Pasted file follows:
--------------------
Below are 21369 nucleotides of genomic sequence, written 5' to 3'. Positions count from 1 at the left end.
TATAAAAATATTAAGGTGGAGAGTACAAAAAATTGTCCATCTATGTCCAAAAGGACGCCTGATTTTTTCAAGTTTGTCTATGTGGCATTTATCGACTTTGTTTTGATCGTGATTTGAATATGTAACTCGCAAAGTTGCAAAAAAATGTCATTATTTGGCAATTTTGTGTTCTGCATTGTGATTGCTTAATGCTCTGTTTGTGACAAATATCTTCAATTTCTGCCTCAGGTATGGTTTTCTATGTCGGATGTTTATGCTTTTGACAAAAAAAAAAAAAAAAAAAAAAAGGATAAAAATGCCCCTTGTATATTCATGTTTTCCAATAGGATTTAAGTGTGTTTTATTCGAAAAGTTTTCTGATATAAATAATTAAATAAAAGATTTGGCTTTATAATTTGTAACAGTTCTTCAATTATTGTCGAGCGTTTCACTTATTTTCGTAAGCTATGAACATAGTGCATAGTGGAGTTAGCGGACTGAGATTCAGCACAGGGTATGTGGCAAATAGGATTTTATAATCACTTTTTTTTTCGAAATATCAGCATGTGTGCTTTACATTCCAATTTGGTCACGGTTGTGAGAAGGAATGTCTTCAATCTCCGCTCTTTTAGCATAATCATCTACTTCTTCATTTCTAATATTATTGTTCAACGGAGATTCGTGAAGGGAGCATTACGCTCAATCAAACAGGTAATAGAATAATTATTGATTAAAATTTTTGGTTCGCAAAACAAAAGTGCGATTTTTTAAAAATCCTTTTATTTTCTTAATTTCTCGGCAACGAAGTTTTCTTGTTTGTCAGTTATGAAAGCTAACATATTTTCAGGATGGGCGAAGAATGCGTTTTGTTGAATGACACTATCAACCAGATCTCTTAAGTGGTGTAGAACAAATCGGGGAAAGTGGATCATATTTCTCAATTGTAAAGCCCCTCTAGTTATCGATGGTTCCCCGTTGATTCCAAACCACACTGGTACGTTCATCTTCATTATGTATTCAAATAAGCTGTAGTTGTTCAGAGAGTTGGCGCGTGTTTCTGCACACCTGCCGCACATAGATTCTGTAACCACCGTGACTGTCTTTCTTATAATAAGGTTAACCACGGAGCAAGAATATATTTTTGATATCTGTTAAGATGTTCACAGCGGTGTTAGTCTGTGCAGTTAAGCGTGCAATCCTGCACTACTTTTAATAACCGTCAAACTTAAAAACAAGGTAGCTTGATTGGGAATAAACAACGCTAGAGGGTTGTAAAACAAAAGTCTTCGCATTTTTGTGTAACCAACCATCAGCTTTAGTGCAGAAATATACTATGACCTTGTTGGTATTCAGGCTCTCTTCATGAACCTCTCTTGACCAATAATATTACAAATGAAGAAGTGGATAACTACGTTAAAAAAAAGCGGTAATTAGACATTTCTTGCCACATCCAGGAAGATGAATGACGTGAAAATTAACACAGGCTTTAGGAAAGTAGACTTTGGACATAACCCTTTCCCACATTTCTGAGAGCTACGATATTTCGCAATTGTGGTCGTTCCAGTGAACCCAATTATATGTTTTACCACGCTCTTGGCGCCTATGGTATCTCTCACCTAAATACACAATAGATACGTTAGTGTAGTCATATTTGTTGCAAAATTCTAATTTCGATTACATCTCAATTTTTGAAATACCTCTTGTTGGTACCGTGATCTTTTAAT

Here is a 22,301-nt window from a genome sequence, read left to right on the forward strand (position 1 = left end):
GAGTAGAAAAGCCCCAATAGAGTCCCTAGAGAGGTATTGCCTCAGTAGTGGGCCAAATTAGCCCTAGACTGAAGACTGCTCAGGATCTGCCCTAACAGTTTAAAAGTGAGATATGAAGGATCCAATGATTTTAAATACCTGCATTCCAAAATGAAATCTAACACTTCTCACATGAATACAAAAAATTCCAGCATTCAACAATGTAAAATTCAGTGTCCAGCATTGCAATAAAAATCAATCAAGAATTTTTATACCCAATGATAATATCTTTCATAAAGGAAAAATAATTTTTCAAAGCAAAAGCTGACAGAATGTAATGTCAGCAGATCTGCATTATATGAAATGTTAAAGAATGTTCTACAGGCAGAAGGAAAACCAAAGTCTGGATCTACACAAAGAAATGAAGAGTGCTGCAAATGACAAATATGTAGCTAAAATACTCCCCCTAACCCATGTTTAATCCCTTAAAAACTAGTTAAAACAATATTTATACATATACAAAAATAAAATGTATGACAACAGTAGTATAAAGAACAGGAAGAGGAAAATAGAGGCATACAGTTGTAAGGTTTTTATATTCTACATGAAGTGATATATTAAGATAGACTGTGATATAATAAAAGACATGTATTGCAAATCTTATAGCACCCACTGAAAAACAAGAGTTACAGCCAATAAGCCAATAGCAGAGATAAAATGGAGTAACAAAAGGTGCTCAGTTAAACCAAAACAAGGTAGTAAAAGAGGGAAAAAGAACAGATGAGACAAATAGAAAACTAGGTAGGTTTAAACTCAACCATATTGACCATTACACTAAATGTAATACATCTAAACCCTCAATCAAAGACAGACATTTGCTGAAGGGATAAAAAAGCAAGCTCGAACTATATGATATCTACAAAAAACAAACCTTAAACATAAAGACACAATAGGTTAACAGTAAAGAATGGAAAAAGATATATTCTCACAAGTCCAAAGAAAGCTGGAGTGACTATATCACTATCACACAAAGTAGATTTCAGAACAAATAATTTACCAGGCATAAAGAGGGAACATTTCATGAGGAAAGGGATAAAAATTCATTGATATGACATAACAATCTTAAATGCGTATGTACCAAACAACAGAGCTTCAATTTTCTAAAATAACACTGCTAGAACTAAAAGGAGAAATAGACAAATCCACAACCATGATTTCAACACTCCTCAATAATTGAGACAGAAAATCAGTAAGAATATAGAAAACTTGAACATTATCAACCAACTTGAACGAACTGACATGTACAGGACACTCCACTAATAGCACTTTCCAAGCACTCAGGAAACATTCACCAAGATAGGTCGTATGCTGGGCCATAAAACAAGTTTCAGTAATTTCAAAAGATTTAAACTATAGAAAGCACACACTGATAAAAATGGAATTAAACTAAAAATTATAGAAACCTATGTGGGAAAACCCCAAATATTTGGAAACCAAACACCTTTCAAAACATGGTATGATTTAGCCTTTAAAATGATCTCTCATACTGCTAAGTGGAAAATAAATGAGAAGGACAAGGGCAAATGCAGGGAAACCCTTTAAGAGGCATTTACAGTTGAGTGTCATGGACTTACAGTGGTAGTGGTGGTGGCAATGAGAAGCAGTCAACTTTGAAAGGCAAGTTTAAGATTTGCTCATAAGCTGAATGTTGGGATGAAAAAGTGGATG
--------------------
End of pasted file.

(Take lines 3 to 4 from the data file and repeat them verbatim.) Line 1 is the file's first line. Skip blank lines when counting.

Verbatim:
Here is a 22,301-nt window from a genome sequence, read left to right on the forward strand (position 1 = left end):
GAGTAGAAAAGCCCCAATAGAGTCCCTAGAGAGGTATTGCCTCAGTAGTGGGCCAAATTAGCCCTAGACTGAAGACTGCTCAGGATCTGCCCTAACAGTTTAAAAGTGAGATATGAAGGATCCAATGATTTTAAATACCTGCATTCCAAAATGAAATCTAACACTTCTCACATGAATACAAAAAATTCCAGCATTCAACAATGTAAAATTCAGTGTCCAGCATTGCAATAAAAATCAATCAAGAATTTTTATACCCAATGATAATATCTTTCATAAAGGAAAAATAATTTTTCAAAGCAAAAGCTGACAGAATGTAATGTCAGCAGATCTGCATTATATGAAATGTTAAAGAATGTTCTACAGGCAGAAGGAAAACCAAAGTCTGGATCTACACAAAGAAATGAAGAGTGCTGCAAATGACAAATATGTAGCTAAAATACTCCCCCTAACCCATGTTTAATCCCTTAAAAACTAGTTAAAACAATATTTATACATATACAAAAATAAAATGTATGACAACAGTAGTATAAAGAACAGGAAGAGGAAAATAGAGGCATACAGTTGTAAGGTTTTTATATTCTACATGAAGTGATATATTAAGATAGACTGTGATATAATAAAAGACATGTATTGCAAATCTTATAGCACCCACTGAAAAACAAGAGTTACAGCCAATAAGCCAATAGCAGAGATAAAATGGAGTAACAAAAGGTGCTCAGTTAAACCAAAACAAGGTAGTAAAAGAGGGAAAAAGAACAGATGAGACAAATAGAAAACTAGGTAGGTTTAAACTCAACCATATTGACCATTACACTAAATGTAATACATCTAAACCCTCAATCAAAGACAGACATTTGCTGAAGGGATAAAAAAGCAAGCTCGAACTATATGATATCTACAAAAAACAAACCTTAAACATAAAGACACAATAGGTTAACAGTAAAGAATGGAAAAAGATATATTCTCACAAGTCCAAAGAAAGCTGGAGTGACTATATCACTATCACACAAAGTAGATTTCAGAACAAATAATTTACCAGGCATAAAGAGGGAACATTTCATGAGGAAAGGGATAAAAATTCATTGATATGACATAACAATCTTAAATGCGTATGTACCAAACAACAGAGCTTCAATTTTCTAAAATAACACTGCTAGAACTAAAAGGAGAAATAGACAAATCCACAACCATGATTTCAACACTCCTCAATAATTGAGACAGAAAATCAGTAAGAATATAGAAAACTTGAACATTATCAACCAACTTGAACGAACTGACATGTACAGGACACTCCACTAATAGCACTTTCCAAGCACTCAGGAAACATTCACCAAGATAGGTCGTATGCTGGGCCATAAAACAAGTTTCAGTAATTTCAAAAGATTTAAACTATAGAAAGCACACACTGATAAAAATGGAATTAAACTAAAAATTATAGAAACCTATGTGGGAAAACCCCAAATATTTGGAAACCAAACACCTTTCAAAACATGGTATGATTTAGCCTTTAAAATGATCTCTCATACTGCTAAGTGGAAAATAAATGAGAAGGACAAGGGCAAATGCAGGGAAACCCTTTAAGAGGCATTTACAGTTGAGTGTCATGGACTTACAGTGGTAGTGGTGGTGGCAATGAGAAGCAGTCAACTTTGAAAGGCAAGTTTAAGATTTGCTCATAAGCTGAATGTTGGGATGAAAAAGTGGATG